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Multiple dilator pathways in skeletal muscle contraction-induced arteriolar dilations.

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  • 1Department of Human Biology and Nutritional Sciences, University of Guelph, Guelph, Ontario, Canada.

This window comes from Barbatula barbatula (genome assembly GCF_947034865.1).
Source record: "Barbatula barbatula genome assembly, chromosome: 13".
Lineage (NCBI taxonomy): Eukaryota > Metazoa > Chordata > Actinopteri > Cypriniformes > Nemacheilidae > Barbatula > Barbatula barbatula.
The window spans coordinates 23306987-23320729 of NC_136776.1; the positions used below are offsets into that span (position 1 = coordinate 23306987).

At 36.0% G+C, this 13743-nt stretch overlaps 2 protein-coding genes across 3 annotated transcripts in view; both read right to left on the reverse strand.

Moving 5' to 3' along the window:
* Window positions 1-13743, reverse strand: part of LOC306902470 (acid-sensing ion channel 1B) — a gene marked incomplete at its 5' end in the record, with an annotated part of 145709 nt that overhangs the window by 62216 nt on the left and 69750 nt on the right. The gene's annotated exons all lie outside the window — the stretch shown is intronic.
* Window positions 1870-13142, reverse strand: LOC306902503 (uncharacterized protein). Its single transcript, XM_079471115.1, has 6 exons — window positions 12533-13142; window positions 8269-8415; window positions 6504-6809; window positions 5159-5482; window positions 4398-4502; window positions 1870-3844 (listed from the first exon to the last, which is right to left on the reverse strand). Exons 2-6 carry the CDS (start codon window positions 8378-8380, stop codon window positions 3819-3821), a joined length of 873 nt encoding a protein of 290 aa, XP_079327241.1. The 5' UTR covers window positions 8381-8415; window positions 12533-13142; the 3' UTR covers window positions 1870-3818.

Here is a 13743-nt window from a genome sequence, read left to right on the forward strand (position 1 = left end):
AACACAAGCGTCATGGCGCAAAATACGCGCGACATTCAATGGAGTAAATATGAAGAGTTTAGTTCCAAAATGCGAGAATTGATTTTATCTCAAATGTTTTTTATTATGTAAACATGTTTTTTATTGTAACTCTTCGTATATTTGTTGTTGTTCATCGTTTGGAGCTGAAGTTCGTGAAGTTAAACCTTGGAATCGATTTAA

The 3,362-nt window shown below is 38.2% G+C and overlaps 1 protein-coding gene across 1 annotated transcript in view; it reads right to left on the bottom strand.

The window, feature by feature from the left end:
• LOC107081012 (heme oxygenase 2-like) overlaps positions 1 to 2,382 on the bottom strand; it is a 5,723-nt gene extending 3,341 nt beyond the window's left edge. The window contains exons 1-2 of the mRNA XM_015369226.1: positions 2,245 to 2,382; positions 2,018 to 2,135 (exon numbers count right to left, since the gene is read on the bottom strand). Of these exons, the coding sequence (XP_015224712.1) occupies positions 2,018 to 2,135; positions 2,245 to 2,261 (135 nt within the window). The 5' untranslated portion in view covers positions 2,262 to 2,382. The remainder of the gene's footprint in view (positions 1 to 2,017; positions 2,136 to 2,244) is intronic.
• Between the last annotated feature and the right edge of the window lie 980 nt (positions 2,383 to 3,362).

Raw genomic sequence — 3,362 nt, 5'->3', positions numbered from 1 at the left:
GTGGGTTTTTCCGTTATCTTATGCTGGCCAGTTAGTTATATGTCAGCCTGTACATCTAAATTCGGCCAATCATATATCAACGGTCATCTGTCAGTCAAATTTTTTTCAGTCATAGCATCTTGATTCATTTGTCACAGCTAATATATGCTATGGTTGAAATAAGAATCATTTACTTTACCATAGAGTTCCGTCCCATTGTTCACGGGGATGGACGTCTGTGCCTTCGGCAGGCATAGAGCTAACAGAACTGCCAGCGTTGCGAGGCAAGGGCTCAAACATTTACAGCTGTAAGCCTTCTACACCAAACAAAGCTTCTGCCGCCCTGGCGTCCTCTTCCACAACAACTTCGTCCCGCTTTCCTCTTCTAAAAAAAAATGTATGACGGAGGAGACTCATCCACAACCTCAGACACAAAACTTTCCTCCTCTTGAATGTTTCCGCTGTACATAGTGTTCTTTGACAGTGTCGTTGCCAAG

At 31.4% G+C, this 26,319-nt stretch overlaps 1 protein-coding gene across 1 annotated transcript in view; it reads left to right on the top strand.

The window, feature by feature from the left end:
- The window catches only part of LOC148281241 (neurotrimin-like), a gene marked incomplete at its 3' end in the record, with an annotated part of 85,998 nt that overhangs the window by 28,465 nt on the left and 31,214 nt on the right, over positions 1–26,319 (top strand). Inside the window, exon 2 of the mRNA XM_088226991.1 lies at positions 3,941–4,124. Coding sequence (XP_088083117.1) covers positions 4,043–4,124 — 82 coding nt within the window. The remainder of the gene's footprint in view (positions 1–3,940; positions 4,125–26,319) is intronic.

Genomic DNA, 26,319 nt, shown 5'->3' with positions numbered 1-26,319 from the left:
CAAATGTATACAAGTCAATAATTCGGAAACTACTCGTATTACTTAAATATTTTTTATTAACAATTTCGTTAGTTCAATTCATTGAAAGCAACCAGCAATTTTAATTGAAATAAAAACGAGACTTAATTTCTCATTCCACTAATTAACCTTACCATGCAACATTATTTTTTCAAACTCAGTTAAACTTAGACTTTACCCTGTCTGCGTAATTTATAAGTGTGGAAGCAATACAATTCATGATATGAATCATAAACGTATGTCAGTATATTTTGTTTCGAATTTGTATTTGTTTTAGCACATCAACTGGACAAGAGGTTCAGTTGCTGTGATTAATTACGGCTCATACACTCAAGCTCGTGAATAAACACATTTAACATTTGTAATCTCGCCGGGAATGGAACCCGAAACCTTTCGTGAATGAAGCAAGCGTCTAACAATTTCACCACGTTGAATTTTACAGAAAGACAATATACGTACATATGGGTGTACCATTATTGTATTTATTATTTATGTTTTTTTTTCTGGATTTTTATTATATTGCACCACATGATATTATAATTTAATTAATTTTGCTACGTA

To determine whether nitric oxide (NO), adenosine (Ado) receptors, or ATP-sensitive potassium (K(ATP)) channels play a role in arteriolar dilations induced by muscle contraction, we used a cremaster preparation in anesthetized hamsters in which we stimulated four to five muscle fibers lying perpendicular to a transverse arteriole (maximal diameter approximately 35-65 microm). The diameter of the arteriole at the site of overlap of the stimulated muscle fibers (the local site) and at a remote site approximately 1,000 microm upstream (the upstream site) was measured before, during, and after muscle contraction. Two minutes of 4-Hz muscle stimulation (5-15 V, 0.4 ms) produced local and upstream dilations of 19 +/- 1 and 10 +/- 1 microm, respectively. N(omega)-nitro-L-arginine (10(-4) M; NO synthase inhibitor), xanthine amine congener (XAC; 10(-6) M; Ado A(1), A(2A), and A(2B) receptor antagonist), or glibenclamide (Glib; 10(-5) M; K(ATP) channel inhibitor) superfused over the preparation attenuated the local dilation (by 29.7 +/- 12.7, 61.8 +/- 9.0, and 51.9 +/- 14.9%, respectively), but only XAC and Glib attenuated the upstream dilation (by 68.9 +/- 6.8 and 89.1 +/- 6.4%, respectively). Furthermore, only Glib, when applied to the upstream site directly, attenuated the upstream dilation (48.1 +/- 9.1%). Neither XAC nor Glib applied directly to the arteriole between the local and the upstream sites had an effect on the magnitude of the upstream dilation. We conclude that NO, Ado receptors, and K(ATP) channels are involved in the local dilation initiated by contracting muscle and that both K(ATP) channels and Ado receptor stimulation, but not NO, play a role in the manifestation of the dilation at the upstream site.

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